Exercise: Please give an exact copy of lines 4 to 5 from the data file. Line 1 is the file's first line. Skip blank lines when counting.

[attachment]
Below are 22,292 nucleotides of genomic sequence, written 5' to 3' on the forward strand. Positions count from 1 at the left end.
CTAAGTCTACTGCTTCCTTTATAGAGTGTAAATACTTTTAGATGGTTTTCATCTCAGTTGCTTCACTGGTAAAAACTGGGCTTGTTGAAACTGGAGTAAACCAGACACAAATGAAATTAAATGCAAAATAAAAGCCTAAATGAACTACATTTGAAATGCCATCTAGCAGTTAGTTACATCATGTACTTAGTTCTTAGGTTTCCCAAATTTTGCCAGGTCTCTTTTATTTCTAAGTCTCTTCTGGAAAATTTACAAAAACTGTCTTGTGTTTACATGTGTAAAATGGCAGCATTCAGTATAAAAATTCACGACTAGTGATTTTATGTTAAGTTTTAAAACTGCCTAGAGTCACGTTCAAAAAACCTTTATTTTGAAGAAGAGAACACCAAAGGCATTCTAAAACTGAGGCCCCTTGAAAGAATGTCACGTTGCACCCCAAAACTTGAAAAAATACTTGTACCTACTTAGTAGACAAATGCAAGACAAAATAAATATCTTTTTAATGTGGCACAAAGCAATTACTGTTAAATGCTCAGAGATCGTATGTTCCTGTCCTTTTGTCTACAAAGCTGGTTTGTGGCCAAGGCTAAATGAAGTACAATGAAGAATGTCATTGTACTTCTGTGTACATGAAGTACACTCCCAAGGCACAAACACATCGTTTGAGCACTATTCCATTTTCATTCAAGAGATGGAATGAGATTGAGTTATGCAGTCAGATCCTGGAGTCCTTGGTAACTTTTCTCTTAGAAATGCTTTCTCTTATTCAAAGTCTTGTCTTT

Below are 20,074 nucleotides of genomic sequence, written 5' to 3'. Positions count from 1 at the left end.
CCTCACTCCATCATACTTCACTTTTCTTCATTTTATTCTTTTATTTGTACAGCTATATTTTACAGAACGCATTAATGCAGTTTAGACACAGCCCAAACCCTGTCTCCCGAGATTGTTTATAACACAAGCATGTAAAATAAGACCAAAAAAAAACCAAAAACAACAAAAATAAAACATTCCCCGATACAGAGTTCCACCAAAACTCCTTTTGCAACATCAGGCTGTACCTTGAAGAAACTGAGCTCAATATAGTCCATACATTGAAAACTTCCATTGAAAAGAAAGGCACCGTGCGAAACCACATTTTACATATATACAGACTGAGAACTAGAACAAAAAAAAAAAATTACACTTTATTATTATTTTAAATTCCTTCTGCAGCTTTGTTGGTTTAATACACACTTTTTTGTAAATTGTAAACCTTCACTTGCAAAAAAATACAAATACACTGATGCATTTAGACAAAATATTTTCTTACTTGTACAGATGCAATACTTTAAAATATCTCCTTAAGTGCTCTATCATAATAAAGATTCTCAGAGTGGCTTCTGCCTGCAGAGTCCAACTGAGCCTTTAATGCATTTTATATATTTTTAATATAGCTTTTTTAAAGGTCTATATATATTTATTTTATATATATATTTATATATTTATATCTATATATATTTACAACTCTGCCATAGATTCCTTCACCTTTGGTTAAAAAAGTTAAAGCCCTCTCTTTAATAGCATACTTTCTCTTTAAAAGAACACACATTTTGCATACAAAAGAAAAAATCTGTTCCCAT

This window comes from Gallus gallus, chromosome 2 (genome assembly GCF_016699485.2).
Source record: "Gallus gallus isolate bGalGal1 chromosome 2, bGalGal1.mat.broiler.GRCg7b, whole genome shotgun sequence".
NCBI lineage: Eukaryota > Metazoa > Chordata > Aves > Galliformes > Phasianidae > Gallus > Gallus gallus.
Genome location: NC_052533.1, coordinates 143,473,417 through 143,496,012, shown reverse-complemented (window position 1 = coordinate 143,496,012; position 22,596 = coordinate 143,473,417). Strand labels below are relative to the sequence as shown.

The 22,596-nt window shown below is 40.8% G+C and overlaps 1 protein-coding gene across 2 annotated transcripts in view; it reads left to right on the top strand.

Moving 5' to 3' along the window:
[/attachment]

CCTCACTCCATCATACTTCACTTTTCTTCATTTTATTCTTTTATTTGTACAGCTATATTTTACAGAACGCATTAATGCAGTTTAGACACAGCCCAAACCCTGTCTCCCGAGATTGTTTATAACACAAGCATGTAAAATAAGACCAAAAAAAAACCAAAAACAACAAAAATAAAACATTCCCCGATACAGAGTTCCACCAAAACTCCTTTTGCAACATCAGGCTGTACCTTGAAGAAACTGAGCTCAATATAGTCCATACATTGAAAACTTCCATTGAAAAGAAAGGCACCGTGCGAAACCACATTTTACATATATACAGACTGAGAACTAGAACAAAAAAAAAAAATTACACTTTATTATTATTTTAAATTCCTTCTGCAGCTTTGTTGGTTTAATACACACTTTTTTGTAAATTGTAAACCTTCACTTGCAAAAAAATACAAATACACTGATGCATTTAGACAAAATATTTTCTTACTTGTACAGATGCAATACTTTAAAATATCTCCTTAAGTGCTCTATCATAATAAAGATTCTCAGAGTGGCTTCTGCCTGCAGAGTCCAACTGAGCCTTTAATGCATTTTATATATTTTTAATATAGCTTTTTTAAAGGTCTATATATATTTATTTTATATATATATTTATATATTTATATCTATATATATTTACAACTCTGCCATAGATTCCTTCACCTTTGGTTAAAAAAGTTAAAGCCCTCTCTTTAATAGCATACTTTCTCTTTAAAAGAACACACATTTTGCATACAAAAGAAAAAATCTGTTCCCAT

This window comes from Gallus gallus, chromosome 2 (genome assembly GCF_016699485.2).